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Christmas trees standing tall

Mississippi Christmas tree growers will probably see their sales increase again this year as more people stay home to celebrate the holidays.

Trees at the Swedenburg Christmas Tree Farm in Columbus appear to be in good shape for the 2009 holiday season. Many Mississippi growers expect sales to increase because of travel cutbacks and plans to stay home.

Current economic problems have forced many people to tighten their budgets, resulting in less travel. Families who stay home still want a festive celebration, and natural Christmas trees offer a traditional touch.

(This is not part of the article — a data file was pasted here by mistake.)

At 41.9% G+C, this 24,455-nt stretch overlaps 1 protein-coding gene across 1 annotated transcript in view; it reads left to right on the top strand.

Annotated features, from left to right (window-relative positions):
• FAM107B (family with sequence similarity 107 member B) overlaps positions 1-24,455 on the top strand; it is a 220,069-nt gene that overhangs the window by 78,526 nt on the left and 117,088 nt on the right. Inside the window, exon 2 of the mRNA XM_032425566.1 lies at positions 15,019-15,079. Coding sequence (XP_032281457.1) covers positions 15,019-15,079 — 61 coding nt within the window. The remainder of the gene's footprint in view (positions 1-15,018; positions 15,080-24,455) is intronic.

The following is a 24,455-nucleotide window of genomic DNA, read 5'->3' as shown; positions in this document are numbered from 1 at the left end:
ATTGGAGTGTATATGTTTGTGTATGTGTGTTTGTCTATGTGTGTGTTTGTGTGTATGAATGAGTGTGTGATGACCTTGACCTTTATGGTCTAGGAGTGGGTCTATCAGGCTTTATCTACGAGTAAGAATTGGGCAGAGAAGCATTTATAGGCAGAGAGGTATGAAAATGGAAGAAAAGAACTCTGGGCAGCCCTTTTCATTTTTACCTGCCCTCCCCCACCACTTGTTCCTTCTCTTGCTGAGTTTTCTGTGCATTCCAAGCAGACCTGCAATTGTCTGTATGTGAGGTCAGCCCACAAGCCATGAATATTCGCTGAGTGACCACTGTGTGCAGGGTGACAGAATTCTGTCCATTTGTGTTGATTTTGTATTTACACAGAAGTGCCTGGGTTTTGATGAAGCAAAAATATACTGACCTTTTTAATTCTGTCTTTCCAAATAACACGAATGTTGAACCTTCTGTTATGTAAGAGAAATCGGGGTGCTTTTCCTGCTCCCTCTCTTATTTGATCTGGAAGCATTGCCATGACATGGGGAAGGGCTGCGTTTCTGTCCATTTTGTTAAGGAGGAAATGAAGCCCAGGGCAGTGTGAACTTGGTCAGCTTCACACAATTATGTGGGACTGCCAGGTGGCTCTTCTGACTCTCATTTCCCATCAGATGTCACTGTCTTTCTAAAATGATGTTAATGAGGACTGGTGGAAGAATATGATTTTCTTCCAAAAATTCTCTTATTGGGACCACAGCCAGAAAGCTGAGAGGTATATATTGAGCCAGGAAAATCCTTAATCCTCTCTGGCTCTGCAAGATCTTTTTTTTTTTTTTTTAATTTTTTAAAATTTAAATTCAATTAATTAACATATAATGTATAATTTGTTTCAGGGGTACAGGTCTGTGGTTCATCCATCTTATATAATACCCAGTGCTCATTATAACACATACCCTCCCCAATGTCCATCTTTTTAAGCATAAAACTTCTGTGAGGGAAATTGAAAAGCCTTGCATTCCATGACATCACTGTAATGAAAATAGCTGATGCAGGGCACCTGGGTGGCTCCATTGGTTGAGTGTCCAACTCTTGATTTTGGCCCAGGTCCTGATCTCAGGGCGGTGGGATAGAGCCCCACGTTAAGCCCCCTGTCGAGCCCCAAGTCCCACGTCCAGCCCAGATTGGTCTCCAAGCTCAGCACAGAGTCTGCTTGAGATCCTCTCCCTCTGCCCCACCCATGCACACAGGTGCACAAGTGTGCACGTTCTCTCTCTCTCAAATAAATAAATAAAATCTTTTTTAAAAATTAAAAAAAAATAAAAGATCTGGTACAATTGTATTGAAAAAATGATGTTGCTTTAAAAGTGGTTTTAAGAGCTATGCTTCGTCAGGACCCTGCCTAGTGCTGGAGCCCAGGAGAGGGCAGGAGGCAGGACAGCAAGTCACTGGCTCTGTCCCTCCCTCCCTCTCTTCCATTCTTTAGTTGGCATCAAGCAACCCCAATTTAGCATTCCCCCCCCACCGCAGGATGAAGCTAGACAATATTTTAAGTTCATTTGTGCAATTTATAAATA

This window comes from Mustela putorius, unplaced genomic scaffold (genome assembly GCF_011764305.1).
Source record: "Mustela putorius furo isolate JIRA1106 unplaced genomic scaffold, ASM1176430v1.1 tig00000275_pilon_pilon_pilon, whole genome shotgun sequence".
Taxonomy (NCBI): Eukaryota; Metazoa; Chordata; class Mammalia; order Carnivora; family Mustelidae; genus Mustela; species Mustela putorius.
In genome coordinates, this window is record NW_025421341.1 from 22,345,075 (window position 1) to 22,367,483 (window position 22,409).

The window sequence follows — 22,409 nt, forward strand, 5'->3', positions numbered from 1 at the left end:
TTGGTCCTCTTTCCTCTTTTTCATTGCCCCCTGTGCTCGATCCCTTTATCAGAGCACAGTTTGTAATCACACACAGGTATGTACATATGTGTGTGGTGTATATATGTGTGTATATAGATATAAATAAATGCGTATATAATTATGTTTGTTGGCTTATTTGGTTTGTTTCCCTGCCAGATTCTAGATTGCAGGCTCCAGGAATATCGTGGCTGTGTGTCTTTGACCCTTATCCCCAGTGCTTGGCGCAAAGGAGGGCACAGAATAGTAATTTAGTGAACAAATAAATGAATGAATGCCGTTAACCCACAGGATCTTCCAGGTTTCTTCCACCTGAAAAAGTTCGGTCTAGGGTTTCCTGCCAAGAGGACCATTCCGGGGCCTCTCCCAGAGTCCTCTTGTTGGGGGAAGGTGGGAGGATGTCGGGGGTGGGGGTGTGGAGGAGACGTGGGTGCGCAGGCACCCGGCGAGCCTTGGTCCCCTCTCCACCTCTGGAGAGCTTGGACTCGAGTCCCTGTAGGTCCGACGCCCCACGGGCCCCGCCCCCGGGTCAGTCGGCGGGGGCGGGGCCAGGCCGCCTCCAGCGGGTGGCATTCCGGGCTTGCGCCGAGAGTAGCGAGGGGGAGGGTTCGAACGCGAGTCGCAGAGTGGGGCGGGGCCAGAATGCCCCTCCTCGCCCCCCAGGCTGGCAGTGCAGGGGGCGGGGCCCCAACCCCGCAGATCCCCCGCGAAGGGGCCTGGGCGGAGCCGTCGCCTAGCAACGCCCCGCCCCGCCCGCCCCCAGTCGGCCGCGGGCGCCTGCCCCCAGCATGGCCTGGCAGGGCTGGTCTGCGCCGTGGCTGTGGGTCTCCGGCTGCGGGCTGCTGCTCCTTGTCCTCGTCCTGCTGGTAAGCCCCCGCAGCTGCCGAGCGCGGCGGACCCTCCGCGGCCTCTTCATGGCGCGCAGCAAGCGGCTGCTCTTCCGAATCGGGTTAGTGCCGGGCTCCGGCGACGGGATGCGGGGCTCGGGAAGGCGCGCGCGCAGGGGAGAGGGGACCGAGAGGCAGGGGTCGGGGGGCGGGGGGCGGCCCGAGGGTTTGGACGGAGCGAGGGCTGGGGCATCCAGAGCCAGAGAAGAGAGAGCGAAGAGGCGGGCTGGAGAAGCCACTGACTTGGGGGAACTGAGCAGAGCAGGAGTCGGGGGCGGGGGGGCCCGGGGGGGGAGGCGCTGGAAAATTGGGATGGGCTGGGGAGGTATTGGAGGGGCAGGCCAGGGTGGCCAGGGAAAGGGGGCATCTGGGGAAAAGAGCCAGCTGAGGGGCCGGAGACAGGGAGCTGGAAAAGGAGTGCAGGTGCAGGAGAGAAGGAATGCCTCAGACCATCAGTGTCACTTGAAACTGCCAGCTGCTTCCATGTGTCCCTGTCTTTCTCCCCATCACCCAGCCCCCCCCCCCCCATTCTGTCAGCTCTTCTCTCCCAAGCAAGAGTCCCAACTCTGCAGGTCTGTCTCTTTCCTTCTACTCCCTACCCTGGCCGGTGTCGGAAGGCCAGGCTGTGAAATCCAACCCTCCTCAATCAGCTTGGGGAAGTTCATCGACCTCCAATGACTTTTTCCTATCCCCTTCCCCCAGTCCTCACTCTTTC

“When the downturn hit last year, people did not travel, which gave them time to plan an old- fashioned holiday with a traditional tree,” said area forestry specialist Stephen Dicke of the Mississippi State University Extension Service. “When people travel less, Christmas tree sales usually go up.”

Some younger growers have added pick-your-own pumpkin patches and corn mazes to extend their marketing season. Mississippi’s pumpkin crop brought customers to the farms where they noticed the Christmas trees, and they indicated they would return to buy trees.

The trees that will be available are shaping up well, and they had more than enough rainfall to develop beautiful, green foliage and adequate size.

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